EU leaders will meet to deal with the fallout in Europe from the Israel-Hamas war


BRUSSELS (AP) — European Union leaders will hold an emergency summit on Tuesday as concern mounts that the war between Israel and the Palestinian militant group Hamas could fuel inter-communal tensions in Europe and bring more refugees in search of sanctuary.

The leaders will also attempt to restore some order after a series of social media messages, statements and visits by EU officials sowed confusion about the 27-nation bloc’s intentions after Hamas attacked southern Israel on Oct. 7, triggering a new war in Gaza.

More than 4,000 people have been killed in Israel and Gaza since Hamas launched its bloody rampage and almost 200 Israelis, including children, were taken hostage. Rallies in support of both sides have been held around Europe. Some have been banned.

“The conflict could have major security consequences for our societies,” EU Council President Charles Michel said on Monday as he announced the video summit. The meeting will also focus on getting aid to civilians and working with other countries in the region to try to stop tensions from spreading.

Over the last week, France has ordered a ban on pro-Palestinian demonstrations and the number of antisemitic acts has risen. Both the EU and the United States consider Hamas to be a terrorist organization.

In the Paris area, the Louvre Museum and the Palace of Versailles evacuated visitors and staff after receiving bomb threats over the weekend, and the French government started deploying 7,000 troops to increase security around the country following a fatal school stabbing by a suspected Islamic extremist.

Germany too has ramped up security. Berlin has offered military help to Israel and promised to crack down on support for Hamas at home. Chancellor Olaf Scholz has underlined Germany’s historical responsibility for Israel’s security.

Michel said that the war “has a potential to worsen tensions between communities and to feed extremism” in Europe, and that “there is a major risk of migration and movements of a large number of people to neighboring countries.”

He said that the leaders would look at ways to help civilians in Israel and Gaza caught up in the war and to work with other countries in the Middle East and Persian Gulf regions to try to prevent the conflict from spreading.

In an interview with The Associated Press Friday, Michel warned that an outflow of people from Gaza could worsen divisions within the EU. “If there would be more difficulties at the regional level, we would have immediately huge difficulties on the European soil because of the refugees,” he said.

More than a million people have fled their homes in Gaza ahead of an expected Israeli ground invasion aimed at destroying Hamas.

Michel condemned “the brutal terrorist attacks” and said that “Israel has the right to defend itself in full compliance with international law and international humanitarian law.”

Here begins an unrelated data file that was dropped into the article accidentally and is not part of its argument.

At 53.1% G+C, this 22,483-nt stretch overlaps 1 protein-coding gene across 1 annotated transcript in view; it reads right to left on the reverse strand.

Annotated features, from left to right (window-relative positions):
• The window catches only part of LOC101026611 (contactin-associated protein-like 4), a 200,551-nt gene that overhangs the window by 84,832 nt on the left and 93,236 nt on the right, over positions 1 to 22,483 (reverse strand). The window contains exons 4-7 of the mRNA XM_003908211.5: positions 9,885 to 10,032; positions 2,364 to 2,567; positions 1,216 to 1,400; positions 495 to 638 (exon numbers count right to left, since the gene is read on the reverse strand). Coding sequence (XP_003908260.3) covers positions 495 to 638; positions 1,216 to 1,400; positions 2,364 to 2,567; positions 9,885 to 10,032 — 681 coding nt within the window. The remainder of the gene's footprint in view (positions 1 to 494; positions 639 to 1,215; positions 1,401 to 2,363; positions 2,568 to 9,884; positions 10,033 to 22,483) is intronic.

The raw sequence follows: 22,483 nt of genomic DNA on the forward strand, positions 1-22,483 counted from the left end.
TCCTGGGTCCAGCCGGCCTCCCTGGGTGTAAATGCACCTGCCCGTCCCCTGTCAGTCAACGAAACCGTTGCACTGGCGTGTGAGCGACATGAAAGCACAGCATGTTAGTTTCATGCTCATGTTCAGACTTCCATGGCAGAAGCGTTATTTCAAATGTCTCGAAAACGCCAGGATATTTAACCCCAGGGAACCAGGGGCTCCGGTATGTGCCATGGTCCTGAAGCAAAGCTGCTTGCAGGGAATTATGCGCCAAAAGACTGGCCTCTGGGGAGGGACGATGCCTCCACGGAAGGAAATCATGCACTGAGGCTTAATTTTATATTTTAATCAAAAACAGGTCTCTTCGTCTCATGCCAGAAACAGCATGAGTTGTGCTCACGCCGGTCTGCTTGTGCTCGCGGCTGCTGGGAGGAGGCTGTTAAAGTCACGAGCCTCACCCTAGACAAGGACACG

Also high on the leaders’ list of concerns will be the EU’s embarrassing mixed messages over the conflict. Just after Hamas launched its attack, a commissioner at the bloc’s executive branch announced that development aid mean to help the Palestinian Authority beat poverty would be immediately suspended.

Hours later, the European Commission’s position had changed. Instead, it announced an urgent review of the assistance to ensure that no money is being misused. Since it is listed by the EU as a terror group, Hamas does not receive such any funds anyway.

On Saturday, the commission said that it was tripling humanitarian aid to Gaza – money meant to be used in times of crisis or disaster like the war.

Commission President Ursula von der Leyen was in Israel just before the aid was announced, but her visit was not coordinated with the EU member countries. Indeed, the commission has no remit under EU treaties to conduct foreign policy. She was also criticized for failing to urge Israel to protect Palestinian civilians.

“We have put emotions and visibility in front of the core interests of the EU,” an EU official said Monday. The official, who spoke on condition of anonymity to discuss the confusion frankly, said that several member countries had complained about the way things were handled in Brussels.

But von der Leyen’s spokesman, Eric Mamer, said that “the president can travel wherever she wants.”

“She went to Israel to express solidarity with the country that had been the subject of an unprovoked terrorist attack. That is entirely in her prerogatives,” he said.

Von der Leyen and Michel travel to Washington later this week for an EU-U.S. summit with President Joe Biden.

Human rights groups have been dismayed by the communications debacle at a time of major crisis. The EU is the world’s biggest provider of aid to the Palestinians, but it holds little influence over Israel.

“This is not the time for mixed messages, instead what we need is decisive moral leadership that is centred in the cause of peace,” said Vittorio Infante, the EU humanitarian policy expert at Oxfam. “As every minute goes by, civilians are paying an ever-mounting price.”

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